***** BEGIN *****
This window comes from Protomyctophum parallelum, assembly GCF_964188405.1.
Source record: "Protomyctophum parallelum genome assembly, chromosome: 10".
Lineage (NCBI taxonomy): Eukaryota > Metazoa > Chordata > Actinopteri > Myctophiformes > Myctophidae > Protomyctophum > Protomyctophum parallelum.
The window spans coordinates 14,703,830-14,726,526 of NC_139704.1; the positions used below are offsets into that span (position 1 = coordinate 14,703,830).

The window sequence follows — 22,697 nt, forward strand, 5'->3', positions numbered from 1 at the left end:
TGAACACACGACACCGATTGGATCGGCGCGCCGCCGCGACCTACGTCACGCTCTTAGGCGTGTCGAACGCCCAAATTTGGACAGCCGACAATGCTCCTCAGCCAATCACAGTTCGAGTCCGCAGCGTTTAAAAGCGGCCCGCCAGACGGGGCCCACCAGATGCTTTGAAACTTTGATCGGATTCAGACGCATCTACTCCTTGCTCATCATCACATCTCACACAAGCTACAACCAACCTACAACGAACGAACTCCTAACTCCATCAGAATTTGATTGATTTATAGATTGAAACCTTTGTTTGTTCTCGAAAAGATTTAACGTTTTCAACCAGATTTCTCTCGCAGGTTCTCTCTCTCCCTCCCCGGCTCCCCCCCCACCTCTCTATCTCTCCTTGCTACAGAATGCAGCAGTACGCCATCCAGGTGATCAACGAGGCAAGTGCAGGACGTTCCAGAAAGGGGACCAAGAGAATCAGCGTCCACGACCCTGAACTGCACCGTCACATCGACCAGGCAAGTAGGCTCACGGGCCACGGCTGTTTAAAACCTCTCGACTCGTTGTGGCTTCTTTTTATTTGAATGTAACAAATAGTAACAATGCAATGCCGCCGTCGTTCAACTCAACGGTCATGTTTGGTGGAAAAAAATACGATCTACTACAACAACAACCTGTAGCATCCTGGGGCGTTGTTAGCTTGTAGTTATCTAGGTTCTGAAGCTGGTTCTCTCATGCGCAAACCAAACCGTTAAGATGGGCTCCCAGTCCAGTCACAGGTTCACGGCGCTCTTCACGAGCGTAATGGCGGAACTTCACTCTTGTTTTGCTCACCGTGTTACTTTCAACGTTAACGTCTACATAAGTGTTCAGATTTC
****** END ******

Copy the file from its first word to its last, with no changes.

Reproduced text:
This window comes from Protomyctophum parallelum, assembly GCF_964188405.1.
Source record: "Protomyctophum parallelum genome assembly, chromosome: 10".
Lineage (NCBI taxonomy): Eukaryota > Metazoa > Chordata > Actinopteri > Myctophiformes > Myctophidae > Protomyctophum > Protomyctophum parallelum.
The window spans coordinates 14,703,830-14,726,526 of NC_139704.1; the positions used below are offsets into that span (position 1 = coordinate 14,703,830).

The window sequence follows — 22,697 nt, forward strand, 5'->3', positions numbered from 1 at the left end:
TGAACACACGACACCGATTGGATCGGCGCGCCGCCGCGACCTACGTCACGCTCTTAGGCGTGTCGAACGCCCAAATTTGGACAGCCGACAATGCTCCTCAGCCAATCACAGTTCGAGTCCGCAGCGTTTAAAAGCGGCCCGCCAGACGGGGCCCACCAGATGCTTTGAAACTTTGATCGGATTCAGACGCATCTACTCCTTGCTCATCATCACATCTCACACAAGCTACAACCAACCTACAACGAACGAACTCCTAACTCCATCAGAATTTGATTGATTTATAGATTGAAACCTTTGTTTGTTCTCGAAAAGATTTAACGTTTTCAACCAGATTTCTCTCGCAGGTTCTCTCTCTCCCTCCCCGGCTCCCCCCCCACCTCTCTATCTCTCCTTGCTACAGAATGCAGCAGTACGCCATCCAGGTGATCAACGAGGCAAGTGCAGGACGTTCCAGAAAGGGGACCAAGAGAATCAGCGTCCACGACCCTGAACTGCACCGTCACATCGACCAGGCAAGTAGGCTCACGGGCCACGGCTGTTTAAAACCTCTCGACTCGTTGTGGCTTCTTTTTATTTGAATGTAACAAATAGTAACAATGCAATGCCGCCGTCGTTCAACTCAACGGTCATGTTTGGTGGAAAAAAATACGATCTACTACAACAACAACCTGTAGCATCCTGGGGCGTTGTTAGCTTGTAGTTATCTAGGTTCTGAAGCTGGTTCTCTCATGCGCAAACCAAACCGTTAAGATGGGCTCCCAGTCCAGTCACAGGTTCACGGCGCTCTTCACGAGCGTAATGGCGGAACTTCACTCTTGTTTTGCTCACCGTGTTACTTTCAACGTTAACGTCTACATAAGTGTTCAGATTTC